Food processing sector to get its own bank

Food processing sector to get its own bank

Union Minister for Food Processing Industries Harsimrat Kaur Badal addresses a press conference in New Delhi on Monday. PTI

With the food processing sector facing problems in accessing credit, the government is all set to launch a dedicated financial institution for the industry.

"We are in the process of creating a new financial institution that will exclusively fund food processing projects and create a capacity building in the field of risk assessment and lending to the food processing sector," Minister for Food Processing Harsimrat Kaur Badal told reporters here.

Food Processing secretary Jagdish Prasad Meena said the corpus for the non-banking financial institution — tentatively called the agro-processing financial institution — will be Rs 2,000 crore with the government contributing 20% or Rs 400 crore.

The balance will be raised from the private sector, Meena said, adding that the government would issue the 'request for proposal' for setting up the financial institution next month.

Due to the high risks involved, the food processing sector finds it difficult to access credit for various projects.

Harsimrat Kaur said India processes only 10% of its total farm produce and that wastage due to lack of food processing units and cold storage facilities runs to the tune of Rs 1 lakh crore every year.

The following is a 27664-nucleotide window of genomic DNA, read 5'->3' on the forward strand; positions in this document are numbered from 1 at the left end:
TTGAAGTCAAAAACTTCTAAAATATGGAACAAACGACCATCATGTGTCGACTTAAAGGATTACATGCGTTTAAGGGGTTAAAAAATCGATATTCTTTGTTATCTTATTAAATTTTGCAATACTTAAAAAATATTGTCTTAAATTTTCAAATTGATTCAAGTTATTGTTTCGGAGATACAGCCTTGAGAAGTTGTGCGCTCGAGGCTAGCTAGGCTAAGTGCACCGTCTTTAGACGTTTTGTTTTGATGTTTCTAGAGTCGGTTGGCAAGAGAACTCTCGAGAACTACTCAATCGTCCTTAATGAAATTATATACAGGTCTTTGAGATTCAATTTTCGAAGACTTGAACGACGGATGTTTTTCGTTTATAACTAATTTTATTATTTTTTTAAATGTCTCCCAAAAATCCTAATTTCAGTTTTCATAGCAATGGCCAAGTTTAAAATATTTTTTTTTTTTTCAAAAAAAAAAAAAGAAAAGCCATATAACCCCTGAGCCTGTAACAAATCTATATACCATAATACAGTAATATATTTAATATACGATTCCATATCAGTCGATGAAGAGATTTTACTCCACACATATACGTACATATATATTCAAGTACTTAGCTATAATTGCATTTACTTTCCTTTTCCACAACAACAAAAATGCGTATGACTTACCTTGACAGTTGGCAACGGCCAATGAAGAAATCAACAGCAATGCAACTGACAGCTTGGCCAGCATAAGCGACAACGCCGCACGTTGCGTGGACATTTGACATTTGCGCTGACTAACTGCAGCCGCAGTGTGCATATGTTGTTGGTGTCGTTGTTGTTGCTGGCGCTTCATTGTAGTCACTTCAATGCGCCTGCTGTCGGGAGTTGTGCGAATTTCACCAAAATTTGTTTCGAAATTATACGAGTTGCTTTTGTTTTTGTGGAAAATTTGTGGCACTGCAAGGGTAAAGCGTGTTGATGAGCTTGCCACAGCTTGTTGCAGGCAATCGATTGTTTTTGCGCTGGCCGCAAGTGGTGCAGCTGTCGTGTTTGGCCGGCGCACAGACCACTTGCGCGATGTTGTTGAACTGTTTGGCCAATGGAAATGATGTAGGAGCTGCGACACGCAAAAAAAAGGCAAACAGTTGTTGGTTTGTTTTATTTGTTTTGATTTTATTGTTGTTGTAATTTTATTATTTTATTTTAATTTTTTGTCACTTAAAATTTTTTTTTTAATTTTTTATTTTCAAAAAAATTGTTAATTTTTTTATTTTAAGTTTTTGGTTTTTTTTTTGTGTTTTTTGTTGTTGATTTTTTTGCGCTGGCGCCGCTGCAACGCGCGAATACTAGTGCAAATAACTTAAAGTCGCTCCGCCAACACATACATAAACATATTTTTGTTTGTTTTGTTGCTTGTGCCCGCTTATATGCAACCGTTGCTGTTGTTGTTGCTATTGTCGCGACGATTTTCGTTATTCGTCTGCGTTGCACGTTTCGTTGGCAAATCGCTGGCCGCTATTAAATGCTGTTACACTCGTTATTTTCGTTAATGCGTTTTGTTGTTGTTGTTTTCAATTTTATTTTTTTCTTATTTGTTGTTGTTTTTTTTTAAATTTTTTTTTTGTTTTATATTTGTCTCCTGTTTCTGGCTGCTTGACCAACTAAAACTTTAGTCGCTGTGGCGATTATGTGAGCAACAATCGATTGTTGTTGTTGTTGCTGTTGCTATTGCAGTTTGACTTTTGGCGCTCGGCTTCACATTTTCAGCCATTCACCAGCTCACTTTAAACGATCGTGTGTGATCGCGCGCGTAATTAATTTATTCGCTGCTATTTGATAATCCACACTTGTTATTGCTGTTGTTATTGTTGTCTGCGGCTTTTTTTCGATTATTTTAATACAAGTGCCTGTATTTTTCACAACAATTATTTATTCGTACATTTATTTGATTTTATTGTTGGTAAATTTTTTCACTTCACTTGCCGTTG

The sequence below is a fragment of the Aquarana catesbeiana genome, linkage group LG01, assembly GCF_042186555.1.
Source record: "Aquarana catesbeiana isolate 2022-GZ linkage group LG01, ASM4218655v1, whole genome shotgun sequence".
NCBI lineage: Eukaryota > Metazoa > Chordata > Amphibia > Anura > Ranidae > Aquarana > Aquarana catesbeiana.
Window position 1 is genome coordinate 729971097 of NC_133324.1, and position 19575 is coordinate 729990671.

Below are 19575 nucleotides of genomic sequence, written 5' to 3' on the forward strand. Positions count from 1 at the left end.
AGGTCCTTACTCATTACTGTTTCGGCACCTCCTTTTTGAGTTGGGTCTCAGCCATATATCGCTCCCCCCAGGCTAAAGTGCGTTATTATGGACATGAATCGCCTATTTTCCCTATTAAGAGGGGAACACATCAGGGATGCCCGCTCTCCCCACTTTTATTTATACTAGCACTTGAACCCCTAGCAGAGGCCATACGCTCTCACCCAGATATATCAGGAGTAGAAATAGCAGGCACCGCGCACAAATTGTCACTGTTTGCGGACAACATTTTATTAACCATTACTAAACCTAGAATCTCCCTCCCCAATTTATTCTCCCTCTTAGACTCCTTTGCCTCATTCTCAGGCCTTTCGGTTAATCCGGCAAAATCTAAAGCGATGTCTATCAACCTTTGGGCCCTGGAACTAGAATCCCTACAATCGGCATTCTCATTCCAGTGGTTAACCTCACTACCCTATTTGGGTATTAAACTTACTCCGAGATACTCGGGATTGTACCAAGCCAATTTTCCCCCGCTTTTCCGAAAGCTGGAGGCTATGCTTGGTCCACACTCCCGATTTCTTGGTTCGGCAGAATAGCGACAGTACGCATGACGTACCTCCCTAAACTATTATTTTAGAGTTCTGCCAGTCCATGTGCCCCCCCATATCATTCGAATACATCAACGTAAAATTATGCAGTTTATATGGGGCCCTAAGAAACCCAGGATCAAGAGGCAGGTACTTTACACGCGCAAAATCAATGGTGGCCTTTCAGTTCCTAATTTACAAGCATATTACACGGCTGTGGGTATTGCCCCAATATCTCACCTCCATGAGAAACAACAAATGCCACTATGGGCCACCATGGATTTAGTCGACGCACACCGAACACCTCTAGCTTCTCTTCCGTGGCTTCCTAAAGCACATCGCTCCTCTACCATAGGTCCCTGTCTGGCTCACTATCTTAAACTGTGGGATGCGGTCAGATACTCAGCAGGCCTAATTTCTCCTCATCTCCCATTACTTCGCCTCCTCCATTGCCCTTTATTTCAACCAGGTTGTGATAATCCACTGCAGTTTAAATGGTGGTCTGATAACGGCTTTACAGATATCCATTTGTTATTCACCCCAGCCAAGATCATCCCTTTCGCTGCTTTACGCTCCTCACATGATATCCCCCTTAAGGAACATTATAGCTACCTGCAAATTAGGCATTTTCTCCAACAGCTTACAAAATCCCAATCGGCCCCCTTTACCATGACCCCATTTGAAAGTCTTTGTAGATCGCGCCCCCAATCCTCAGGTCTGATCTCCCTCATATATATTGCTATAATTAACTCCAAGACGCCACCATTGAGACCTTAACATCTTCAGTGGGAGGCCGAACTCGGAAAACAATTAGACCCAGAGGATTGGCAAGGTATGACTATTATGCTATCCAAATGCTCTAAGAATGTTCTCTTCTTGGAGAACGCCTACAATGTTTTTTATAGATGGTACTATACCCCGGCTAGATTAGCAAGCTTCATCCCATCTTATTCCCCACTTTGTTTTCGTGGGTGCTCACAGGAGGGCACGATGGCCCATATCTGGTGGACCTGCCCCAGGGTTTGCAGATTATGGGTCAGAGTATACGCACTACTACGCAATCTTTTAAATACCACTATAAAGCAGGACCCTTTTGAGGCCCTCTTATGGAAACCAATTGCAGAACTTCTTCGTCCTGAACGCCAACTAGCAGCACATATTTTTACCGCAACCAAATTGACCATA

The new financial institution could provide specific products for food processing projects with an easy repayment schedule that could give a boost to the small and medium enterprises sector.

The institution was announced by Finance Minister Arun Jaitley in the Union Budget this year.

At present, India produces 307 million metric tonnes of horticulture products of which only 2% are processed, she said. The government is committed to operationalising 25 mega food parks by the end of this year, the minister said.

The government is ready with the draft policy on 'Operation Green' scheme which will be launched next month. Under this scheme, a group of farmers would be encouraged to form clusters in key growing areas to boost production and marketing of tomato, onion and potato, she said.